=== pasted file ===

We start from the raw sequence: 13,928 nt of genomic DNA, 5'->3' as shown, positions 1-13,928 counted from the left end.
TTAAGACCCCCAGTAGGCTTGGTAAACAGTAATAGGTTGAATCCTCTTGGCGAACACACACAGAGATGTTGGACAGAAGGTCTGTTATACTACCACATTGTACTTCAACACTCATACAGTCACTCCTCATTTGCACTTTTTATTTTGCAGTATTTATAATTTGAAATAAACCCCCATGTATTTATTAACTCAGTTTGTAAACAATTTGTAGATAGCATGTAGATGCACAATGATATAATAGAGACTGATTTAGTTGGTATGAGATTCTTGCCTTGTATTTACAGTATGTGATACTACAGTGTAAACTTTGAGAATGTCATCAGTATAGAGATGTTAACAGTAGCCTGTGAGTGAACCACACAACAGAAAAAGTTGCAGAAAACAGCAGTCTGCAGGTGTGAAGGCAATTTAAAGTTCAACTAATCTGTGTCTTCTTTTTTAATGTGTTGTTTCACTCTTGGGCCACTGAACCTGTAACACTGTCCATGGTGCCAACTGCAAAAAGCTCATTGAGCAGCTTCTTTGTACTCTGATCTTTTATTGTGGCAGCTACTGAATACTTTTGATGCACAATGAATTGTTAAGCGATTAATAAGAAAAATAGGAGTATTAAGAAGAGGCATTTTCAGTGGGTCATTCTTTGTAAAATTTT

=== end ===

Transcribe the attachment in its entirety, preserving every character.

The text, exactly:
We start from the raw sequence: 13,928 nt of genomic DNA, 5'->3' as shown, positions 1-13,928 counted from the left end.
TTAAGACCCCCAGTAGGCTTGGTAAACAGTAATAGGTTGAATCCTCTTGGCGAACACACACAGAGATGTTGGACAGAAGGTCTGTTATACTACCACATTGTACTTCAACACTCATACAGTCACTCCTCATTTGCACTTTTTATTTTGCAGTATTTATAATTTGAAATAAACCCCCATGTATTTATTAACTCAGTTTGTAAACAATTTGTAGATAGCATGTAGATGCACAATGATATAATAGAGACTGATTTAGTTGGTATGAGATTCTTGCCTTGTATTTACAGTATGTGATACTACAGTGTAAACTTTGAGAATGTCATCAGTATAGAGATGTTAACAGTAGCCTGTGAGTGAACCACACAACAGAAAAAGTTGCAGAAAACAGCAGTCTGCAGGTGTGAAGGCAATTTAAAGTTCAACTAATCTGTGTCTTCTTTTTTAATGTGTTGTTTCACTCTTGGGCCACTGAACCTGTAACACTGTCCATGGTGCCAACTGCAAAAAGCTCATTGAGCAGCTTCTTTGTACTCTGATCTTTTATTGTGGCAGCTACTGAATACTTTTGATGCACAATGAATTGTTAAGCGATTAATAAGAAAAATAGGAGTATTAAGAAGAGGCATTTTCAGTGGGTCATTCTTTGTAAAATTTT